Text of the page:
taking up half the page,
his name, signed,
first and last,
as if he was sixteen
wanting to let
the world know
what he’d discovered
and couldn’t keep secret.
She finds the same note
all over the house:
on the bathroom counter,
the dining room table,
one beside him in the study
where he sits at the computer.
She comes up behind him,
puts her arms
around his shoulders,
slides her cheek
next to his—
“I love you too,”
saying his name, first and last,
and nuzzling his ear,
smiles as she adds her own,
the one her parents gave her
and the one they’ve shared
for all these years.
He turns his head toward her.
In his look she sees
he doesn’t know
what she’s talking about.
She picks the note up
that sits beside him,
kisses it,
holds it in front
for him to see—
still no response,
his face as blank
as the computer screen
he’s been staring at.


My Parents’ Hands

In the night
he makes his way
back to the piano,
sits on the bench in silence,
no one else around,
looks at the music
open before him;
it makes no sense,
its black marks floaters
drifting this way, that;
every time he blinks
more appear
till the air
is filled with them.
He shuts the light off,
sits there in the dark,
fingers fluttering to
a lifetime of
sonatas and concertos
that echo in his head.
His wife beside him
he did not hear come in
leans over,
starts to speak;
he shushes her.
“Bend closer,” he wants to say;
“Put your ear next to mine,
and you can hear it too.”
Instead, she takes the hand
that joined with hers
years before,
kisses the fingers,
raises it to her face,
holds it against her skin,
blue veins on the back
pulsing against her cheek.


Visiting My Father

I go into my father’s room,
lay my hand on his.
“Hi, sweetie,” he says,
eyes shut, voice strong.
It’s a surprise,
a green sprig in the desert;
he hasn’t spoken in days.
“No,” I say,
thinking he means my mother—
he never calls me that.
“She’s in the other room.
This is your son.”
And though I stay there
hand on his
twenty minutes longer,
he says nothing more,
but goes on sleeping,
or whatever it is he does,
eyes shut, to pass his days.

And then,
the person who never
opens his eyes,
while I am standing there
holding his hand,
opens them, wide,
looks right at me,
as if he knows me
and is surprised, or glad.
“Remember me,” I say,
“I’m your son,”
saying the nickname
only he calls me.
His mouth opens part way,
as if he’s going to speak,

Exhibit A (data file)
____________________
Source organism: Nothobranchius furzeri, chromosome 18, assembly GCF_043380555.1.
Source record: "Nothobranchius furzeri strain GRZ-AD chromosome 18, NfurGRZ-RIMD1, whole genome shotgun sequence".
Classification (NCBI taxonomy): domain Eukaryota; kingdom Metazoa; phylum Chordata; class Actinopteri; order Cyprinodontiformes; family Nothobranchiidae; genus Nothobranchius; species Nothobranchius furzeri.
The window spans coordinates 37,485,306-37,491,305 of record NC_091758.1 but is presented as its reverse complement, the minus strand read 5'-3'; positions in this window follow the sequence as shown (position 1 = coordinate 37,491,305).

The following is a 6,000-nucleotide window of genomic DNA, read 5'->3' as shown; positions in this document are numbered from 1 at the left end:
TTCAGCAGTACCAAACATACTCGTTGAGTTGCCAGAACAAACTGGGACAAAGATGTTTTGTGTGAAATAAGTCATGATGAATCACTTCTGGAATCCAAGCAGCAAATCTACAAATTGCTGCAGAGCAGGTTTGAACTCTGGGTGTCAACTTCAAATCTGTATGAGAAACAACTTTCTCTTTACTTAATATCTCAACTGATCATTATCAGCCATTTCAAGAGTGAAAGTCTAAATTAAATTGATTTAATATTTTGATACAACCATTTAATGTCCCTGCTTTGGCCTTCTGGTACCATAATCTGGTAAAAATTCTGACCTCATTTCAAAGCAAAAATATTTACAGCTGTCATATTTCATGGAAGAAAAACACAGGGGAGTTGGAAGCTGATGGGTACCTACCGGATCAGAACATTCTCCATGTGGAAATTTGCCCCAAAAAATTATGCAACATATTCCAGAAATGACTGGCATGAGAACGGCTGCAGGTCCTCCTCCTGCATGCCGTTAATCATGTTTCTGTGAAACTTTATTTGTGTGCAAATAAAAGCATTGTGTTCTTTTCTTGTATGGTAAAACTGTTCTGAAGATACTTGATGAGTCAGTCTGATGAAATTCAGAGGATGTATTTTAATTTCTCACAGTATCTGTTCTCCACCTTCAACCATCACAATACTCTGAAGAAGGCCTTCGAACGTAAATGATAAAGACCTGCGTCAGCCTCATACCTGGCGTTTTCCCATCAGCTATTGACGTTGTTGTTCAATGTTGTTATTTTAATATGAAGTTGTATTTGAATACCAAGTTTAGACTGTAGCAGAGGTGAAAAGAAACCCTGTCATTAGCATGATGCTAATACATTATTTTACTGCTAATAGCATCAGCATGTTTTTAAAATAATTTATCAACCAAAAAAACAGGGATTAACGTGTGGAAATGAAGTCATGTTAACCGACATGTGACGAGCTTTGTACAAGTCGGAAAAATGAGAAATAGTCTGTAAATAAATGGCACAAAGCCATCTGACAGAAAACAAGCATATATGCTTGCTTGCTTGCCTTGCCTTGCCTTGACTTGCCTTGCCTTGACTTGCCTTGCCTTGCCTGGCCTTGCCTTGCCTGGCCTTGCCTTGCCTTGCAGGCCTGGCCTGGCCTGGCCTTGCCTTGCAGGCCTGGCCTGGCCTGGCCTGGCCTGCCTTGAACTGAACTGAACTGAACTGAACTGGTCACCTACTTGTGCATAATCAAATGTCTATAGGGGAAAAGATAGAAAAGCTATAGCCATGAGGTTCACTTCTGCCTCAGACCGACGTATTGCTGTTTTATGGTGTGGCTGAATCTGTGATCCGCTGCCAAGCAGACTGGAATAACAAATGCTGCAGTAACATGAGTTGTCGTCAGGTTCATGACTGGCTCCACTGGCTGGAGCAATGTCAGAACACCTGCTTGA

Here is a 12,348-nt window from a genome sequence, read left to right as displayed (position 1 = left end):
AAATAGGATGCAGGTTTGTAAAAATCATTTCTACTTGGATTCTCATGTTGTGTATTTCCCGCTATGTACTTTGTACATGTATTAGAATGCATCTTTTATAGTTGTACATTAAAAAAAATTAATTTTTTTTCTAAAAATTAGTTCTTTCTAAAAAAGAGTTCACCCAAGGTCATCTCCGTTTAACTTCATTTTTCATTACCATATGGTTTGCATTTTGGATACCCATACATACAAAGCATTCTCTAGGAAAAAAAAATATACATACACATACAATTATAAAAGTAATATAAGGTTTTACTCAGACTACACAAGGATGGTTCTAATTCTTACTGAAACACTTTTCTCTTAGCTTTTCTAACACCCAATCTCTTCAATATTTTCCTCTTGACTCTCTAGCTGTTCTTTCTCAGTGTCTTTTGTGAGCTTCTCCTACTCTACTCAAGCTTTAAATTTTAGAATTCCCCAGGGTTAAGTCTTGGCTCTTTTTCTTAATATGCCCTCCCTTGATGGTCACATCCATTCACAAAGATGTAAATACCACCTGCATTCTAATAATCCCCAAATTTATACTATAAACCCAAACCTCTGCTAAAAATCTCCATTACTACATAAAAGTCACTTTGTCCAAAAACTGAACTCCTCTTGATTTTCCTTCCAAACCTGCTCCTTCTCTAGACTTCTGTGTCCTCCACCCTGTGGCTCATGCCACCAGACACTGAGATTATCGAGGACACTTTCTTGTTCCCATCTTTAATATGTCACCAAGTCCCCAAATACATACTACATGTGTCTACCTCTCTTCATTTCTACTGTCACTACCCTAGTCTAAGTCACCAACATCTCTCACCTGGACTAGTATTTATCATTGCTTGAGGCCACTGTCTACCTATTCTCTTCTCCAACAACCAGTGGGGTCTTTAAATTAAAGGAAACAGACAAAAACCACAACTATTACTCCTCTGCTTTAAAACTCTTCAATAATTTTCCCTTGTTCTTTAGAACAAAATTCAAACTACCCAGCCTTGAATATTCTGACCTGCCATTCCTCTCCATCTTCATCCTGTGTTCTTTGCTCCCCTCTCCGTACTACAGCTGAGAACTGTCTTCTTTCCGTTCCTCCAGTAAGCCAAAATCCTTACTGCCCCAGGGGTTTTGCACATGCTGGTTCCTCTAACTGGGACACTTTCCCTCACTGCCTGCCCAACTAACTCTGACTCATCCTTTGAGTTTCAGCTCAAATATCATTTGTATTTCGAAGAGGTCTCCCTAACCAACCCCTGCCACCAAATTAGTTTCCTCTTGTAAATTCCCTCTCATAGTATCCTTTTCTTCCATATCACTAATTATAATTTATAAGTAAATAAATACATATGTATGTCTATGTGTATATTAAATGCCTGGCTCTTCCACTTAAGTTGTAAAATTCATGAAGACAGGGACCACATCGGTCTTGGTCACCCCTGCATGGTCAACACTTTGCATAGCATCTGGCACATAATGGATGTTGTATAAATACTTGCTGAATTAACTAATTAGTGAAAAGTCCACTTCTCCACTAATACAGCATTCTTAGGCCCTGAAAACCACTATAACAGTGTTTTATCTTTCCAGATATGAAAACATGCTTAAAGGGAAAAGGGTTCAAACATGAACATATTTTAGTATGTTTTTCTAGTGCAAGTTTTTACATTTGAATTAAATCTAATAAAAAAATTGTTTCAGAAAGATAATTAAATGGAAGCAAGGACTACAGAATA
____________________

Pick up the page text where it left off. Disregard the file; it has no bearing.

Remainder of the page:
or smile, or both—
then nothing—
it stays open,
opens wider.
His eyes close,
his mouth follows,
his breathing settles in.

Later
he opens his eyes
even wider
and stares at me,
says in answer
to my question,
“Yes, I’m warm enough—
Don’t squeeze my hand too tight.”
And then,
with my hand
still squeezing his,
but not so tight,
he brings his other over,
fingers thin and bony—
paws at the air with it
until it finds
what it is looking for
and settles down on mine.


My Father, Humming, II

I’m at my father’s piano,
playing a piece
he used to play,
but not the way
he played it,
not, he’s sure, the way
Herr Beethoven intended.
He’s hearing it,
not sleeping as he often is,
and he’s not happy with it.
Before, he would have
yelled out “Stop!”
or booed, or yowled,
“You’re trying to kill me!”
He’s not saying much these days.
Before I’ve played five notes,
he’s choking, loud and drastic.
Stop now, I think,
call 9-1-1,
then rush up,
see what I can do.
The caretaker is there—
she’s raised the bed,
he’s sitting upright,
nothing else to do,
let him work it through.
I keep playing.
The choking gets
louder, more alarming,
a rattle in the throat,
as if this is the end.
My stomach tightens,
but I don’t stop—
and this goes on a while,
duet for a son
playing on his father’s piano
while his father
gasps his last.
But then the choking lets up,
gets quieter,
changes to a cough,
more like the clearing of a throat,
and stops.
He’s still,
and I’m still playing.
I take a breath, relax;
as I go on, I hear,
so faint at first
I’m not sure what I’m hearing:
mmm mmmm, mmm mmmm
he’s humming, tunelessly,
along with me,
the way he used to
when he was playing.
It gets stronger, surer;
there’s no mistaking it—
and we go on like this,
the two of us,
making music,
until the piece is done.


Requiem

In my father’s music room,
his music on his desk,
his glasses next to it,
as if he took them off
a moment ago
and in another
will put them on again;
in the room above,
where he slept so long,
the bed already gone.
From his piano
the opening notes
of “Moonlight”
hang near the ceiling,
against the walls,
penetrating
wood and stone,
so strong,
a stranger walking in
would feel them and stop,
unable to go on—
vibrations of
the metal strings
reverberating
lower and lower
till they have reached a place
ear can’t hear
but heart still knows.


End Notes

I sit down at
my father’s piano.
The first slow notes
of Beethoven’s “Moonlight”
echo in the room
till the air’s alive with them,
striking to the bottom of the heart
and lower,
down to the core.

Here, in this room,
through these keys, these notes,
these fingers and this heart,
what he gave me
years ago
I now give back to him;
and if I listen
as I play,
I still can hear
his spirit humming
loud and clear.